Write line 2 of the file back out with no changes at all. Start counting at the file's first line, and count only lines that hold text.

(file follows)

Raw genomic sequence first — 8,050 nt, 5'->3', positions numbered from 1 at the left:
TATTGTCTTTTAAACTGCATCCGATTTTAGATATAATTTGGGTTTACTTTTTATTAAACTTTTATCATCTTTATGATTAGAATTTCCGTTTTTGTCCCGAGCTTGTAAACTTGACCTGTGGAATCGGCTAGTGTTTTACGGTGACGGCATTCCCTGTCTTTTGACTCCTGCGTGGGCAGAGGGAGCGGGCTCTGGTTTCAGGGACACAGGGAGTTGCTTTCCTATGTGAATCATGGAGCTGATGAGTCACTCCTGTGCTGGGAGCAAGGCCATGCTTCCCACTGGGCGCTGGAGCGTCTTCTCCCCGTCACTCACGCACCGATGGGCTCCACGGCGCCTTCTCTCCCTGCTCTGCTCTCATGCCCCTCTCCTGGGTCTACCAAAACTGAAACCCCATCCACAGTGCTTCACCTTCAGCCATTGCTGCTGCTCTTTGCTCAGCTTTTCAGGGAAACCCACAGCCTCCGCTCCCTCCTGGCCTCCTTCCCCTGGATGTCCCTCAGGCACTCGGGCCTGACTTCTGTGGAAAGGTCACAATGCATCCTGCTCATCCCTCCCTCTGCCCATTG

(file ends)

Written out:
TATTGTCTTTTAAACTGCATCCGATTTTAGATATAATTTGGGTTTACTTTTTATTAAACTTTTATCATCTTTATGATTAGAATTTCCGTTTTTGTCCCGAGCTTGTAAACTTGACCTGTGGAATCGGCTAGTGTTTTACGGTGACGGCATTCCCTGTCTTTTGACTCCTGCGTGGGCAGAGGGAGCGGGCTCTGGTTTCAGGGACACAGGGAGTTGCTTTCCTATGTGAATCATGGAGCTGATGAGTCACTCCTGTGCTGGGAGCAAGGCCATGCTTCCCACTGGGCGCTGGAGCGTCTTCTCCCCGTCACTCACGCACCGATGGGCTCCACGGCGCCTTCTCTCCCTGCTCTGCTCTCATGCCCCTCTCCTGGGTCTACCAAAACTGAAACCCCATCCACAGTGCTTCACCTTCAGCCATTGCTGCTGCTCTTTGCTCAGCTTTTCAGGGAAACCCACAGCCTCCGCTCCCTCCTGGCCTCCTTCCCCTGGATGTCCCTCAGGCACTCGGGCCTGACTTCTGTGGAAAGGTCACAATGCATCCTGCTCATCCCTCCCTCTGCCCATTG